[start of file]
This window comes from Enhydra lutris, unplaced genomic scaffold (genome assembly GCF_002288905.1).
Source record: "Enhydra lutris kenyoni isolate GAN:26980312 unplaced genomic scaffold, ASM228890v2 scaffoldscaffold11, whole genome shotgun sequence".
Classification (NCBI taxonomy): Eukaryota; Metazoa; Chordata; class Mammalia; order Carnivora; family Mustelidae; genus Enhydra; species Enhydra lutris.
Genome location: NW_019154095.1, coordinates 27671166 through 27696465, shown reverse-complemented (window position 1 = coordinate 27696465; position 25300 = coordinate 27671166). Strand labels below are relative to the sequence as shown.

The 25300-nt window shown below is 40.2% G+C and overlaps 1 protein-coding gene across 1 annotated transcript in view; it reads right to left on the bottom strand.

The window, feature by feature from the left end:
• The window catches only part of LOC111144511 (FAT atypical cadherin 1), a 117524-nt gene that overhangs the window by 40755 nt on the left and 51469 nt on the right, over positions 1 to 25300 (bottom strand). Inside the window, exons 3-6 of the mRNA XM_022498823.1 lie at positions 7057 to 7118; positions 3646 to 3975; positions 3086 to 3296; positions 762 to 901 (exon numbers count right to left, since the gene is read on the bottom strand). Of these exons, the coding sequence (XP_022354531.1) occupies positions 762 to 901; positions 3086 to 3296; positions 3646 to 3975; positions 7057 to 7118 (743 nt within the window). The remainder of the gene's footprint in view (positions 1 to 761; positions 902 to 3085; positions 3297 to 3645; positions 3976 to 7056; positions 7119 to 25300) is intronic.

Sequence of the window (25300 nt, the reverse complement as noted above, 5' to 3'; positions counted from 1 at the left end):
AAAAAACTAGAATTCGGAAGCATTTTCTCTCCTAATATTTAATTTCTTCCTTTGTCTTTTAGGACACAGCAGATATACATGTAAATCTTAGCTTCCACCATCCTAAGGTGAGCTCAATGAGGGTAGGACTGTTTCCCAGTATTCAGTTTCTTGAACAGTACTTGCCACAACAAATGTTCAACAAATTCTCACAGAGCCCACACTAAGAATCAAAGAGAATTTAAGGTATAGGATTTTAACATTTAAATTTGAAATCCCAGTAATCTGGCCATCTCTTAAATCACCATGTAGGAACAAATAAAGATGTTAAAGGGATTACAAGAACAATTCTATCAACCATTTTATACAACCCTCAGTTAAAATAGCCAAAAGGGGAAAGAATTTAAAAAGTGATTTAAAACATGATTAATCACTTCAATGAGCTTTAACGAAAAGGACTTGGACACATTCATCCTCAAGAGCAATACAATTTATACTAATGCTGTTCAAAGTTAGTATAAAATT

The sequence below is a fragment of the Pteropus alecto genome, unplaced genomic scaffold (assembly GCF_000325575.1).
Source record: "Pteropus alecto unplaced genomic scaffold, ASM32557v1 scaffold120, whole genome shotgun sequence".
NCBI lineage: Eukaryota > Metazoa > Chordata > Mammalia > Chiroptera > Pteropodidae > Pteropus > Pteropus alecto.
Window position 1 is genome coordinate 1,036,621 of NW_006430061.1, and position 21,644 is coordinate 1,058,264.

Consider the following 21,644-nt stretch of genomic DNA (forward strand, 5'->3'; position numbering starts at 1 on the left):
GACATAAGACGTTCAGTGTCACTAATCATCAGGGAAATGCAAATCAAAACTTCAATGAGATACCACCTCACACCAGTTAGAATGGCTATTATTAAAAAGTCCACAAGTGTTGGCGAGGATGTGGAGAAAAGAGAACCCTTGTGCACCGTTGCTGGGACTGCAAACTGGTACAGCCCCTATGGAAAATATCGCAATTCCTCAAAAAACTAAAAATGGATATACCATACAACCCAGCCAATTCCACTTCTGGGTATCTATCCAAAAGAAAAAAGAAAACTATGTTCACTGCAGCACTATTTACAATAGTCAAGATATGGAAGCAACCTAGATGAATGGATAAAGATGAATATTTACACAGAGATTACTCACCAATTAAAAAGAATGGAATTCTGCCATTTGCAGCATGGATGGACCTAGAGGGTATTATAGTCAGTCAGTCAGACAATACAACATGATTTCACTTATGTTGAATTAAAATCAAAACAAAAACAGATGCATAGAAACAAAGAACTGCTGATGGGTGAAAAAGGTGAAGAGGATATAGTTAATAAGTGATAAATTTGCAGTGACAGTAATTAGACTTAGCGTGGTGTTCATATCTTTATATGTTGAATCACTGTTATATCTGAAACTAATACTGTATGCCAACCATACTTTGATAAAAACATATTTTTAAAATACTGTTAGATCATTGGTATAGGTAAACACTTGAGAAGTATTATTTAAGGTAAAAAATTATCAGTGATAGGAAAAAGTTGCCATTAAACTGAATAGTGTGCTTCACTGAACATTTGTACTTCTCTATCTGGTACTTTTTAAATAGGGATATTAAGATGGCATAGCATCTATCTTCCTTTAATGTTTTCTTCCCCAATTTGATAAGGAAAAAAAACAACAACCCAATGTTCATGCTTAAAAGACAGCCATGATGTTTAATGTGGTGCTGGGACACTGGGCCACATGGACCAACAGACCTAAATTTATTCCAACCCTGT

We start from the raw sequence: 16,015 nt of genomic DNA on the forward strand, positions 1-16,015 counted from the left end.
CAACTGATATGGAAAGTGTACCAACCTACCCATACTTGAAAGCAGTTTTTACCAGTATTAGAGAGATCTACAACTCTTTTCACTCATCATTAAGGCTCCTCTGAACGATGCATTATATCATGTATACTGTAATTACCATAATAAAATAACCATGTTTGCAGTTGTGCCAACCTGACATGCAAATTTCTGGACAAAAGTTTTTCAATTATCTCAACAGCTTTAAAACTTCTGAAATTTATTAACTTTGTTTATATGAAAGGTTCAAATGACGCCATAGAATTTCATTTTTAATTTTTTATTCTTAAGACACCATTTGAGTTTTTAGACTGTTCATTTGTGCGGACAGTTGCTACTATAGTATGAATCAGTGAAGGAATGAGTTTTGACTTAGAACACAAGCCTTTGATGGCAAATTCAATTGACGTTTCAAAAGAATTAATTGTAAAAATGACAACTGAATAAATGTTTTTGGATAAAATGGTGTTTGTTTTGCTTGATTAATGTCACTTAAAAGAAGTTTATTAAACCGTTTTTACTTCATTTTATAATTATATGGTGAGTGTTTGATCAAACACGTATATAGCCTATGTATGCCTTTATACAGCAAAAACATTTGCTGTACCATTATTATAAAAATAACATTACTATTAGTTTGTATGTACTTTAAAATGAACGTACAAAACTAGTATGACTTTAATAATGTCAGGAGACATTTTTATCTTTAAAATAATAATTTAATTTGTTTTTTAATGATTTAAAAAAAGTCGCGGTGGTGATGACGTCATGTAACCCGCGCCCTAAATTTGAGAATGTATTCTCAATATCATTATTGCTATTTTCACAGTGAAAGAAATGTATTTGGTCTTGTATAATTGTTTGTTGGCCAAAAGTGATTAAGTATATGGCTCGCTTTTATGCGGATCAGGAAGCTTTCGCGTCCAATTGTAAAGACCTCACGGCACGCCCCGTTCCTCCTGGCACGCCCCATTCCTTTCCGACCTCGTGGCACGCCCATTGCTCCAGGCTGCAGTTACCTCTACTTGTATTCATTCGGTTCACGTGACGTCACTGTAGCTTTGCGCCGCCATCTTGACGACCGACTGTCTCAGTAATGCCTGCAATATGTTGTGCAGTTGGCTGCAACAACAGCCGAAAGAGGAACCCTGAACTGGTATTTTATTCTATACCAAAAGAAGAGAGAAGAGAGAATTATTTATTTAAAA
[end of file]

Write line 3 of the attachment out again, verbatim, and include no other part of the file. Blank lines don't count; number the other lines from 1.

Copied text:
Classification (NCBI taxonomy): Eukaryota; Metazoa; Chordata; class Mammalia; order Carnivora; family Mustelidae; genus Enhydra; species Enhydra lutris.